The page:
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What is the most efficient way to remove alternate (odd indexed or even indexed) elements in an List<T> without using a place holder list variable?

Also it would be appreciated if you could mention the cost with each of your answer.

I'm looking for an efficient way to do this

Thanks in advance

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What do you exactly mean by alternate? –  Mehrdad Afshari Mar 7 '09 at 13:10
    
Do you mean to remove every other element, i.e., all even-index or all odd-index elements? –  R. Martinho Fernandes Mar 7 '09 at 13:13
    
yes, even-indexed or odd-indexed elements. –  AB Kolan Mar 7 '09 at 13:17
1  
People, (and by people I particularly mean those with higher rep) we should train ourselves to upvote questions like this. If the question was interesting enough for us to take the time to participate is it not worth an upvote? –  AnthonyWJones Mar 7 '09 at 13:38
    
@AnthonyWJones, I upvoted once the OP made the question clearer. –  JaredPar Mar 7 '09 at 14:11

8 Answers 8

up vote 24 down vote accepted

If you call RemoveAt for every item you remove, you will be moving a lot of data. The most efficient is to move the items together that you want to keep, then remove the unused items at the end:

int pos = 0;
for (int i = 0; i < values.Count; i += 2, pos++) {
	values[pos] = values[i];
}
values.RemoveRange(pos, values.Count - pos);

Edit:
This method will process a list of a million ints in 15 ms. Using RemoveAt it will take over three minutes...

Edit2:
You could actually start with pos=1 and i=2 (or 3), as the first item doesn't have to be copied to itself. This makes the code a bit less obvious though.

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1  
I think this will only work if the number of elements in the list is even. –  tvanfosson Mar 7 '09 at 13:26
    
I think i just needs to start at 1 not 0 then this code will work –  AnthonyWJones Mar 7 '09 at 13:35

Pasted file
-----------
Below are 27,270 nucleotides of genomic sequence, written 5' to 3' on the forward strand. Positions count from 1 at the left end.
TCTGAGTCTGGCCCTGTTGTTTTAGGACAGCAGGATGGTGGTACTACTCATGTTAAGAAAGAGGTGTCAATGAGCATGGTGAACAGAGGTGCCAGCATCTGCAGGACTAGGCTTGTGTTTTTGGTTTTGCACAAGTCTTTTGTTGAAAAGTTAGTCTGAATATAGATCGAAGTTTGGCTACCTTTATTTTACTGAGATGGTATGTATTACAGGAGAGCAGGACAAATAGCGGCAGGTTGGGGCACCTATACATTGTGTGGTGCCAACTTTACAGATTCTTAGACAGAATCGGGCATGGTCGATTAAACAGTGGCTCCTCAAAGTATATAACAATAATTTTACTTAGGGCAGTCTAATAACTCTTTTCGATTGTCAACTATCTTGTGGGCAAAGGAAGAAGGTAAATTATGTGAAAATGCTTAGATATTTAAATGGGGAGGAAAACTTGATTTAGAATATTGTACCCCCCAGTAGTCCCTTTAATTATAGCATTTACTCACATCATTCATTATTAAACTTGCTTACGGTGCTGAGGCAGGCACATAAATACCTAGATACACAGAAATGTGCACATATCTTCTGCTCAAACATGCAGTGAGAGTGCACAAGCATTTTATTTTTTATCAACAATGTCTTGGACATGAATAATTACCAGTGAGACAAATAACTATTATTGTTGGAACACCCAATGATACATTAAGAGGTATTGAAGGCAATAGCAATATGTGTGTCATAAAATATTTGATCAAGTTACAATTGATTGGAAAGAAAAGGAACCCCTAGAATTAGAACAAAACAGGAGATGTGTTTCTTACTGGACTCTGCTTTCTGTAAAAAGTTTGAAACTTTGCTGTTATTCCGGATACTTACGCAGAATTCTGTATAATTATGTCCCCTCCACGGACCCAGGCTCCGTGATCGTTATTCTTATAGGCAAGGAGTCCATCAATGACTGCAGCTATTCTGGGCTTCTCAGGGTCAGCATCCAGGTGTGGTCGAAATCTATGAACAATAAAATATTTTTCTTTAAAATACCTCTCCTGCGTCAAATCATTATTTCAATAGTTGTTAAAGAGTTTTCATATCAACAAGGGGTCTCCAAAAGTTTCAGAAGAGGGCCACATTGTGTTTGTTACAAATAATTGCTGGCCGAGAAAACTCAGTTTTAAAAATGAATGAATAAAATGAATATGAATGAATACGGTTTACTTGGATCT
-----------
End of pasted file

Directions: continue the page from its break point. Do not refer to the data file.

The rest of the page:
@tvanfosson: No, I have verified that the code works both for even and odd number of elements. @AnthonyWJones: If you want to remove the even indices instead of the odd, you would start at 1 instead of 0. –  Guffa Mar 7 '09 at 13:43
    
+1 fun solution. What's slightly disturbing about this (and my) solution is that it will not change the size of the underlying array no matter how many times it's called and hence shrunk. –  JaredPar Mar 7 '09 at 13:50
1  
@Martin, it's unforntunately not O(1) as removal causes a shift in the elements in the array. The shift can be very costly: blogs.msdn.com/jaredpar/archive/2008/04/07/… –  JaredPar Mar 7 '09 at 21:23

Just for consideration of a solution that creates a new list, with a list old you could do this:

var newList = old.Where((_, i) => i%2 != 0).ToList();

or, obviously

var newList = l.Where((_, i) => i%2 == 0).ToList();

depending which alternation you choose.

EDIT

The answer is quite a bit quicker. If you read something else here, it's because I measured on a weekend and weekend's brain is funny. :( The closure solution is about 40% quicker while the answer is app. 2 orders of magnitude faster. I suppose it will really depend how big your list becomes!

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I think you put some F# code in there :) –  JaredPar Mar 7 '09 at 13:39
    
Not sure if you say that ironically? It's definitely C# code, I tried it before I posted it here. Frankly, I am slightly surprised this isn't getting any rep, considering it's the simplest answer of all... –  flq Mar 7 '09 at 13:47
    
This doesn't answer any of the OP's requirements. He wants to remove elements from the list, which this code doesn't do. He wants performance, which this code also doesn't provide. –  Hosam Aly Mar 7 '09 at 13:56